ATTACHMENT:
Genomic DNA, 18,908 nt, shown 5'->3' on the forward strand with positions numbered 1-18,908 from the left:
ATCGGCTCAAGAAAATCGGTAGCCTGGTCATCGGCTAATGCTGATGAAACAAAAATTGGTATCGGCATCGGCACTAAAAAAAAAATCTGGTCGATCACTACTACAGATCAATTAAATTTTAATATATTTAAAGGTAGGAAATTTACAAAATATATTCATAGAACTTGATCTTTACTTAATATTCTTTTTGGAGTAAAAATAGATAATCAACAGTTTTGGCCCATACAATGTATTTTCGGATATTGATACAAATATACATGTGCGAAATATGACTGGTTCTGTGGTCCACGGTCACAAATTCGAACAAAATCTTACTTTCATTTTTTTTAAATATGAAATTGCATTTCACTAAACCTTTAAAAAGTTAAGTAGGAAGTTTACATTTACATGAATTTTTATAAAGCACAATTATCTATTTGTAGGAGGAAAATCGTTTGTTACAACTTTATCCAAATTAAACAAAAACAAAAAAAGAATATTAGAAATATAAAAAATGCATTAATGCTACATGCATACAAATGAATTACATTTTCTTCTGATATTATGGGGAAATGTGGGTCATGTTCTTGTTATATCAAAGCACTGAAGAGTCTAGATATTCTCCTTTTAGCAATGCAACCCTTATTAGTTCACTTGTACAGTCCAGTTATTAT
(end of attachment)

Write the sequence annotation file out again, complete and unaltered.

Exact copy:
Genomic DNA, 18,908 nt, shown 5'->3' on the forward strand with positions numbered 1-18,908 from the left:
ATCGGCTCAAGAAAATCGGTAGCCTGGTCATCGGCTAATGCTGATGAAACAAAAATTGGTATCGGCATCGGCACTAAAAAAAAAATCTGGTCGATCACTACTACAGATCAATTAAATTTTAATATATTTAAAGGTAGGAAATTTACAAAATATATTCATAGAACTTGATCTTTACTTAATATTCTTTTTGGAGTAAAAATAGATAATCAACAGTTTTGGCCCATACAATGTATTTTCGGATATTGATACAAATATACATGTGCGAAATATGACTGGTTCTGTGGTCCACGGTCACAAATTCGAACAAAATCTTACTTTCATTTTTTTTAAATATGAAATTGCATTTCACTAAACCTTTAAAAAGTTAAGTAGGAAGTTTACATTTACATGAATTTTTATAAAGCACAATTATCTATTTGTAGGAGGAAAATCGTTTGTTACAACTTTATCCAAATTAAACAAAAACAAAAAAAGAATATTAGAAATATAAAAAATGCATTAATGCTACATGCATACAAATGAATTACATTTTCTTCTGATATTATGGGGAAATGTGGGTCATGTTCTTGTTATATCAAAGCACTGAAGAGTCTAGATATTCTCCTTTTAGCAATGCAACCCTTATTAGTTCACTTGTACAGTCCAGTTATTAT